The leader of our new Group in the European parliament, the European Conservatives and Reformists (ECR), is the Polish MEP Michal Tomasz Kaminski. He is a very sound conservative, and a good friend of mine, and I am delighted that he is the leader of our new group.. As a teenager in communist Poland, he listened covertly to the BCC and the Voice of America on a clandestine radio set, and he was inspired by Margaret Thatcher and Ronald Reagan. He decided he wanted to be a conservative, and a parliamentarian, and he achieved both ambitions. Elected first to the Polish national parliament, he is now an MEP.
I have travelled with him to America to visit Republican organisations, and the story of how he came to be a conservative goes down a storm in the US.
So it comes as a bit of a surprise to me to find that he is taking some stick from left-leaning British media like the BBC and the Guardian, and worse yet from recently-expelled Conservative MEP Edward Macmillan Scott, for his “racist and homophobic views”. I have, needless to say, never heard Kaminski express any such views, despite spending quite a lot of time with him. It was Macmillan Scott, of course, who set out to undermine our new group by making a solo run for the Vice-Presidency of the parliament, in opposition to the new group’s official candidate, Kaminski. It is clear that Macmillan Scott, who never wanted to leave the EPP, is setting out to destabilise our new group. Indeed he is openly speculating about whether it will survive.
Kaminski in turn has threatened to sue Macmillan Scott if he repeats these views. It seems that Kaminski’s grandfather fought against the Nazis, and it is preposterous to suggest that Kaminski might have any sympathy with racist or fascist views. On the contrary, he has devoted his political career to promoting freedom and democracy, and the independence of his country, and to opposing totalitarianism.
The accusation of homophobia seems to be based on the claim that Kaminski voted against homosexual “marriage”. I have no idea whether this is true, although it is certainly the case that his Polish colleague, Konrad Szymanski MEP, has said “We are opposed to homosexual marriages …that is how our MEPs will always vote”.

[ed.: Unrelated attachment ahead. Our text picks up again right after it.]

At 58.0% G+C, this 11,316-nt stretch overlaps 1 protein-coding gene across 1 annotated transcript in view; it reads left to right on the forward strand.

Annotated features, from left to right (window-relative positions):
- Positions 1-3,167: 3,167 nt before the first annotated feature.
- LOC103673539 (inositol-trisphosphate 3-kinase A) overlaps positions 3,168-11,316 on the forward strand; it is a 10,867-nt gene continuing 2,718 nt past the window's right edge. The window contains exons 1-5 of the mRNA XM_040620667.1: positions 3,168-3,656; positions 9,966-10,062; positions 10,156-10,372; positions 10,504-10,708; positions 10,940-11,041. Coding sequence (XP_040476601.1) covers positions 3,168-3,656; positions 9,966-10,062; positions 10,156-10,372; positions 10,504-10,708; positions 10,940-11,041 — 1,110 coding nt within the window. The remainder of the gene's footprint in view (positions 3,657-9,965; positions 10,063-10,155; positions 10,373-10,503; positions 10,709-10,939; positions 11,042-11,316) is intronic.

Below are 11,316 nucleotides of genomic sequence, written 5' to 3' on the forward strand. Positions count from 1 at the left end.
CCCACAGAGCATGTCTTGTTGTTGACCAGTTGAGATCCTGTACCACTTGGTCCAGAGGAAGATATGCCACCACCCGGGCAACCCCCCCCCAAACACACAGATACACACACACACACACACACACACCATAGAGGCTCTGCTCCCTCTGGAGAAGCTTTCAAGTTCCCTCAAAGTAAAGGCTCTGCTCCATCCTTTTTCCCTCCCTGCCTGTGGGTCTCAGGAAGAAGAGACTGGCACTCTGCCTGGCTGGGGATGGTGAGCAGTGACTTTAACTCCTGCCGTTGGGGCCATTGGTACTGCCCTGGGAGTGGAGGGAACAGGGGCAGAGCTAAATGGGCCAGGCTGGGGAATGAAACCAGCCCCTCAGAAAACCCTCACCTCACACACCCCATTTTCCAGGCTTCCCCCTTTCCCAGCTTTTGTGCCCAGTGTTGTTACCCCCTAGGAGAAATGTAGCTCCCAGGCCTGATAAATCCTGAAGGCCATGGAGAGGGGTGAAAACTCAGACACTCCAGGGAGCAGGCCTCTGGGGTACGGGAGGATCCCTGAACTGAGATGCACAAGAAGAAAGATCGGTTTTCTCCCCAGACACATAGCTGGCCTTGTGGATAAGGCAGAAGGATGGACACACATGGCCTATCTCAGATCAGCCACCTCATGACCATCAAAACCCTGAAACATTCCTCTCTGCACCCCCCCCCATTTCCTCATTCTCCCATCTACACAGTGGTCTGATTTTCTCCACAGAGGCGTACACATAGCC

Now I regard myself as liberal and tolerant on the question of homosexuality. I have no interest in telling consenting adults what they may or may not do behind closed doors. I have a number of colleagues whom I believe to be homosexual, and that causes me no problems at all. Indeed there may be more people that I work with, who may be homosexual without my knowing it, since (as a friend once remarked) my “Gay-dar” is poorly developed. I am content to treat people as people, regardless of race or gender or sexual orientation.
But I am, nevertheless, opposed to the concept of homosexual “marriage”, on both semantic and social policy grounds.
The institution of marriage has been fundamental to virtually all societies through the whole course of human history, and marriage means the union of a man and a woman, usually with the implicit potential of procreation. That is what the word means. I have no problem with a same-sex couple setting up home together, but it devalues language — and the real institution of marriage — to call such an arrangement “marriage”.
But the problem is not merely semantic. Many people naïvely argue that marriage is a private matter between two people, so it is up to them how they organise it. But it is not. Wherever the institution of marriage exists, it is a public contract between three parties — a man, a woman and society. Society recognises that marriage, and the nuclear family which may result, is fundamental to the stability and the future of the society itself. There is overwhelming evidence that children raised in conventional families do better on a whole range of measures than children raised outside marriage. This is not to denigrate single parents, who may do a fine job in difficult circumstances. It is simply a statistical fact. And society therefore recognises marriage, both in local and informal terms, and more formally and generally through the fiscal, legal and welfare systems. There is no comparable societal reason to recognise same-sex relationships.
That is why I think our Polish colleagues are right to vote against homosexual marriage, and why I would join them in doing so.
And while we’re mentioning semantic issues, let me point out that the neologism “homophobia” is not so much a word as a political agenda. In psychiatry, a phobia is defined as an irrational fear. I have yet to meet anyone who has an irrational fear of homosexuals, or of homosexuality. So to the extent that the word has any meaning at all, it describes something which simply does not exist. “Homophobia” is merely a propaganda device designed to denigrate and stigmatise those holding conventional opinions, which have been held by most people through most of recorded history. It is frightening evidence of the way in which political correctness is threatening our freedom. It is creating “thought crimes”, where merely to hold a conventional opinion is seen, in itself, to be unacceptable and reprehensible. I’m sorry, but I don’t buy it.
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